I first started writing before the Internet existed. We all wrote for an audience we mostly had to imagine in our minds.
The only way to give an author feedback was to write a letter, put it in an envelope with an approved stamp, and give it to a government employee who would slog across the land and then drop it at the writer’s physical locale a week after he or she wrote the initial piece. People did it but not that often.
Yes, I know there are people reading this who find this hilarious and embarrassing. It seems as long ago as the War of the Roses. Actually it was that long ago. But the distance between then and now seems like eons. That how much and how quickly we’ve advanced.
The dark ages: everything before 1995.
Because no one really knew what readers were thinking – actually hardly anyone knew anything about anything in retrospect – you had to assume some rule of thumb about any feedback you were lucky enough to get. I assumed that one letter equalled the views of one thousand readers. Two letters saying that same thing represented five thousand readers. Three letters with the same opinion suggested near unanimity: this is the view of every reader.
Now We Know Everything
Times have dramatically changed. I could right now post a thought and get hundreds of reactions within a few minutes. There’s no shortage of input, that’s for sure. There’s email of course, but also comment boxes, forums, social media posts, and lightning-fast Twitter interactions.
Twitter is often called a cesspool of toxicity. This is mostly untrue. It’s just that the toxic parts stand out in our minds because they have a bigger impact on our psyches.
This is how it is with all feedback. I once knew a world-famous soprano who received her fans following concerts. One hundred fifty people would tell her she was fabulous and amazing. One person would say: “You were fine but it wasn’t your best night.”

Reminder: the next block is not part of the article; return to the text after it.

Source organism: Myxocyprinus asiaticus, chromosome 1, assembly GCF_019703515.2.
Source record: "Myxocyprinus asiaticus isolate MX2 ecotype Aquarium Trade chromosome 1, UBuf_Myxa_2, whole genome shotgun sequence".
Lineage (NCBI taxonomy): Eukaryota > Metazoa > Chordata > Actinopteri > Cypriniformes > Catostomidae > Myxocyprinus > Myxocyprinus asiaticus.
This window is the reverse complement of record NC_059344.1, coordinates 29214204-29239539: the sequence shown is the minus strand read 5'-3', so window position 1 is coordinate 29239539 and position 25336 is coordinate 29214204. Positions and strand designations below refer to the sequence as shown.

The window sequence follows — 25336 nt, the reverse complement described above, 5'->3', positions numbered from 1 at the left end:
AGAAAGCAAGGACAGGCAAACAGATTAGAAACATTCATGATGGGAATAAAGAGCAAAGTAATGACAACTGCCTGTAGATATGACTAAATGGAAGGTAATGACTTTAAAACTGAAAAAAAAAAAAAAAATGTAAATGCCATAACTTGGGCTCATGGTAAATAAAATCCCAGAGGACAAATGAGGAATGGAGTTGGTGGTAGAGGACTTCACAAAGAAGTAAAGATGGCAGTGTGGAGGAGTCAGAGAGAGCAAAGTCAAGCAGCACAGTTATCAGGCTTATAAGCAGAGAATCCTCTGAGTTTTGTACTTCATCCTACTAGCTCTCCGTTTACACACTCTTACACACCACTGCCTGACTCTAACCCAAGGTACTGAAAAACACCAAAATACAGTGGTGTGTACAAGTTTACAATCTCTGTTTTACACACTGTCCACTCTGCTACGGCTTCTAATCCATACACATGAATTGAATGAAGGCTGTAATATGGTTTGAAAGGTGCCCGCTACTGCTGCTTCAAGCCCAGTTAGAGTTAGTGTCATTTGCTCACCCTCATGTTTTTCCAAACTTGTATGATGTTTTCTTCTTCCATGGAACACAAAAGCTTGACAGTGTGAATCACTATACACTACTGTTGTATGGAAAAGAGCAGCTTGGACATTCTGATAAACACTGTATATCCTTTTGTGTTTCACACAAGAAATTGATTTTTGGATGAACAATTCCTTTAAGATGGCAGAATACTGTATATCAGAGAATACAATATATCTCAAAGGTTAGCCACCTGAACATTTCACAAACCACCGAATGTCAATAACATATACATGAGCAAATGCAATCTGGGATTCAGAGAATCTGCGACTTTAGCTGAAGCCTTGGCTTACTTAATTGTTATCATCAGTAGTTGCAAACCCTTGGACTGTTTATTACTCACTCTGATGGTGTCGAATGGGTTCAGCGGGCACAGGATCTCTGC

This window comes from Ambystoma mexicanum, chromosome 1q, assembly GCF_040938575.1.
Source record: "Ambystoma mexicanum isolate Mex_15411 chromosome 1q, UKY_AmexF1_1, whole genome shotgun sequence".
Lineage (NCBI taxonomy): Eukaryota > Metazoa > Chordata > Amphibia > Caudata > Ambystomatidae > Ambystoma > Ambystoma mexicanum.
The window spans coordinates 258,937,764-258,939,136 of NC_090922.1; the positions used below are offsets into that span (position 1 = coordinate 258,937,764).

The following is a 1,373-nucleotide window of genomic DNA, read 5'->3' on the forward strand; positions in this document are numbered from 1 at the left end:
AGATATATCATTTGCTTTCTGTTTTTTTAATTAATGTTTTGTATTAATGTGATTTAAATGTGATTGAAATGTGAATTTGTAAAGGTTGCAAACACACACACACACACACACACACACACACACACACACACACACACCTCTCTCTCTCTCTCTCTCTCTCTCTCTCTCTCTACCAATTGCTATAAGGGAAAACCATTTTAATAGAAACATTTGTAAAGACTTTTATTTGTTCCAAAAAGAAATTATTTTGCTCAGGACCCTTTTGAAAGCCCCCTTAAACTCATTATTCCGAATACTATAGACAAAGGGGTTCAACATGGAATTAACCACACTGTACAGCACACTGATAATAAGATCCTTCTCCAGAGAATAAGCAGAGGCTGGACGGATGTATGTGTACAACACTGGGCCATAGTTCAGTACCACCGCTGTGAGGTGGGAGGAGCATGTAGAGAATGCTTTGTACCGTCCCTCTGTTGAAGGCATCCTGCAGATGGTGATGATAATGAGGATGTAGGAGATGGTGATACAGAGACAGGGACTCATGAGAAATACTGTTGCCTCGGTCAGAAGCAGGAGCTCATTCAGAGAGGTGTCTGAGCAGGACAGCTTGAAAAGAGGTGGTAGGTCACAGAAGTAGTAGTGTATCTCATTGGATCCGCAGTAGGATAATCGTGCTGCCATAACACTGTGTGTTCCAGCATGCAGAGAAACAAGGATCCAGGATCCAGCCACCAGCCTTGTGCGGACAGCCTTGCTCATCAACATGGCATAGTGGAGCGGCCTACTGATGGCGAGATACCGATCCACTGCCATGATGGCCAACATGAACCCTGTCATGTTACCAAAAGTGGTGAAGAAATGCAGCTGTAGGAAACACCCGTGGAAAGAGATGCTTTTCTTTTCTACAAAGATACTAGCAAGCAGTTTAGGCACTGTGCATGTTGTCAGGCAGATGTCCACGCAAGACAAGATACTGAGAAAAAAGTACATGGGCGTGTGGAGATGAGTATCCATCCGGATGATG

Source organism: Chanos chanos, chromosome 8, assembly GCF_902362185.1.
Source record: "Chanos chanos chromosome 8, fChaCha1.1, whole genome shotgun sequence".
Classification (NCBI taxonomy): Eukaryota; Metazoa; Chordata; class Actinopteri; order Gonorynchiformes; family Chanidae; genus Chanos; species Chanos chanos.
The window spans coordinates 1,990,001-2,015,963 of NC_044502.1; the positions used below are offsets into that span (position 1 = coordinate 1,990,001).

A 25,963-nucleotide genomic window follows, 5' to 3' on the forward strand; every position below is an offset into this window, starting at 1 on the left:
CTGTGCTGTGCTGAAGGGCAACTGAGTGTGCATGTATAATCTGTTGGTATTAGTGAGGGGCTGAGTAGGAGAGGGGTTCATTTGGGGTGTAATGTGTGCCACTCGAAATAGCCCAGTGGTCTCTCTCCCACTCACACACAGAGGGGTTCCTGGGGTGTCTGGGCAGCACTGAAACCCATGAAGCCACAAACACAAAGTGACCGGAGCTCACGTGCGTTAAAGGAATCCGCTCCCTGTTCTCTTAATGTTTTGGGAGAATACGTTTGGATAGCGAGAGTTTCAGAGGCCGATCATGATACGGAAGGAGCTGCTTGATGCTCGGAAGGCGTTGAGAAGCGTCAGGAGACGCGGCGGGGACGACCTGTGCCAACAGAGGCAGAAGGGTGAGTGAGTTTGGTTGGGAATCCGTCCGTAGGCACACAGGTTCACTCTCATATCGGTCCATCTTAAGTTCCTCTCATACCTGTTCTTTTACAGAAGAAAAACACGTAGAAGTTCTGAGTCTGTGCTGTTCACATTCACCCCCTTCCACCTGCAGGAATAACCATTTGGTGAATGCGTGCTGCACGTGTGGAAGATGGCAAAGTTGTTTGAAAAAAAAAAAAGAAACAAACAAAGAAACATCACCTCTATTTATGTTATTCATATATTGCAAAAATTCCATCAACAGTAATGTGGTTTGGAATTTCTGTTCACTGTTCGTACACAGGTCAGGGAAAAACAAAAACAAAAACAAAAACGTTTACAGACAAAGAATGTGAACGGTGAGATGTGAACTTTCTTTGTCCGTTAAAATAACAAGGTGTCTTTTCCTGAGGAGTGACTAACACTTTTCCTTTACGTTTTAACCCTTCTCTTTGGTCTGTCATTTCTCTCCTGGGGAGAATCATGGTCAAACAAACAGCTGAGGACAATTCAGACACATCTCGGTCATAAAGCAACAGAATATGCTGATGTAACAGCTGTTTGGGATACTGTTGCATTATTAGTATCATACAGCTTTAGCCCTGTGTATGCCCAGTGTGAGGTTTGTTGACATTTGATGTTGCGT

Guess which comment she remembered?
So too on Twitter. Not all commentary is thoughtful. In fact, no matter what I post, unless it is completely innocuous, I’m very likely to face a flurry of outraged opinions, some of which is laced with profanity and some of which trends toward the deeply disturbing. These are the reactions we tend to remember. They rattle, shock, and alarm us. They give the impression that humanity is a teeming mass of angry, unthoughtful, and even cruel people.
It’s mostly an illusion. But it takes some experience to figure out why.
Everyone Hates You
We live in a highly partisan world generally divided between right and left, and each side is ready to pounce on anyone it perceives to be an enemy.
One day this week, I was simultaneously hammered by the left and right, and it made an interesting study in contrast.
The Twitter Left
I had written a defense of “child labor,” which is to say I wrote against laws that forbid tweens from getting a paying job as a supplement to education they are otherwise forced by government to endure. This would be a wonderful opportunity for them, and give them an awesome preparation for life. The law forbade this back in the 1930s. Today, kids are basically banned from working or face such hurdles as to make it not worth it. They can’t really be fully employed until the age of 18.
To me all of this is rather obvious, and I don’t get why I seem to be one of the only people on this beat. Regardless, the article took off and received 100,000-plus views. Some of the readers were dedicated leftists, who regard the legal abolition of “child labor” to be one of the great signs of progress in the world.
The flurry of loathing began. I was called out for being a bad person, a cruel person, a man with a heart of stone, a complete jerk who lacks a shred of human decency. In each case, I would reply asking my accuser to explain why he or she is saying this. They would respond with shock: “for God’s sake, man, you are defending child labor!”